Just an update on the batch: I recirculated 5-10 litres from the bottom of the fermenter very carefully and yep, the sulfur hit me in the face right away. I guess it drops to the bottom and just sits there. No idea how to deal with it but just wait i guess. I opened the lid of the fermenter just enough for gas to escape easier and faster, hopefully this will speed up the process.
     
  8. Hawkbox

    Hawkbox Well-Known Member

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    Woof that is a lot for yeast. I'd if you're not getting the esters you want to try a smaller amount of starter the next time, stress on the yeast is what develops those aromas and flavours and you may just not be stressing it.
     
  9. Apotter

    Apotter New Member

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    I've brewed many hefes with dry yeast before (often collecting and reusing my yeast because it gives me better results with each generation). I never had any issues with aromas, I always got what I aimed for. No under pitching, either.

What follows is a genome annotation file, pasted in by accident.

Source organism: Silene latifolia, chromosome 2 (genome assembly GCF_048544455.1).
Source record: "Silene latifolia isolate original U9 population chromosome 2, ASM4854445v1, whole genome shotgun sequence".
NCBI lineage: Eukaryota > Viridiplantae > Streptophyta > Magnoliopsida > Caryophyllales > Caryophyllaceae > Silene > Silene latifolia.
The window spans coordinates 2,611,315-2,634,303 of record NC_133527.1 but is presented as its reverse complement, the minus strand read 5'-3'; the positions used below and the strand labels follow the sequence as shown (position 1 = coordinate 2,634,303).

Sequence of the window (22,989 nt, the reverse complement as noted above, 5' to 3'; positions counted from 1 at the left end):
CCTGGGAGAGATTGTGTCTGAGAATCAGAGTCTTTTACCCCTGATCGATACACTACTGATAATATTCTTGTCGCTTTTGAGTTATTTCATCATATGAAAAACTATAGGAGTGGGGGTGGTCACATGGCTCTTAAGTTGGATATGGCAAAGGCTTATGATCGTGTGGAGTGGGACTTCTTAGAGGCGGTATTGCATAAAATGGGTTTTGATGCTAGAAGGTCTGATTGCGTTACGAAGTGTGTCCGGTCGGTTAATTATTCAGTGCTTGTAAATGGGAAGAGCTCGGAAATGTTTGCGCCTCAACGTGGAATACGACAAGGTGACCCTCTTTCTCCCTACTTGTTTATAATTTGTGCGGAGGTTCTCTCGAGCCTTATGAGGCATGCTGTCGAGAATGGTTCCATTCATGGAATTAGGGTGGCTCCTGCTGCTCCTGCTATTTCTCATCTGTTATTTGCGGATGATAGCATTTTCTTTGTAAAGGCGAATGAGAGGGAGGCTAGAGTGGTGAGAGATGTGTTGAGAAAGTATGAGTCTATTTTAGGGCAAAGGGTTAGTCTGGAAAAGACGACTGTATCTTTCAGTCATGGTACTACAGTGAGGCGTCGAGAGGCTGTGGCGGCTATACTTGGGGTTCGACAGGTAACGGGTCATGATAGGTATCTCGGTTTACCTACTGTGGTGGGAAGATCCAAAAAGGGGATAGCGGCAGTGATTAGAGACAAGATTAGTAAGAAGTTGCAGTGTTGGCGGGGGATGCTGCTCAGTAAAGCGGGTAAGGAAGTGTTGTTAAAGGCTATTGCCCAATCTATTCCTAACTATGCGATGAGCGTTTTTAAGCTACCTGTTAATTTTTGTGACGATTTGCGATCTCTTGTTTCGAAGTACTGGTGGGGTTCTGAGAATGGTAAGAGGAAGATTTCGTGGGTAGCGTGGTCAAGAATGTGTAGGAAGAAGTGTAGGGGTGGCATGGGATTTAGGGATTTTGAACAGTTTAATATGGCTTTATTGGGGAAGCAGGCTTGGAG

The yeast smack pack warns that it's enough for 18-20 L batch. My starter was 25 L and there were no aromas and flavors in that one, too.
    At this point I've lost all hope in this batch. After 6 years of brewing and over 100 successful beers, It's the first one that I'll probably dump, move on and think again before using liquid yeast.
    I'll give it a bit more time.
     
  10. Hawkbox

    Hawkbox Well-Known Member

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    I don't like banana so I'd probably consider it a win personally.
     
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  11. Apotter

    Apotter New Member

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    So it's official. This is my first batch as a home brewer that got ruined, and I only have the yeast to blame. Everything else I did as I've always done, to the last detail.
    Next is an Irish Red with a hint of vanilla. My Christmassy ale so-to-speak.
     
  12. Hawkbox

    Hawkbox Well-Known Member

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  13. Trialben

    Trialben Well-Known Member

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    Sorry to hear.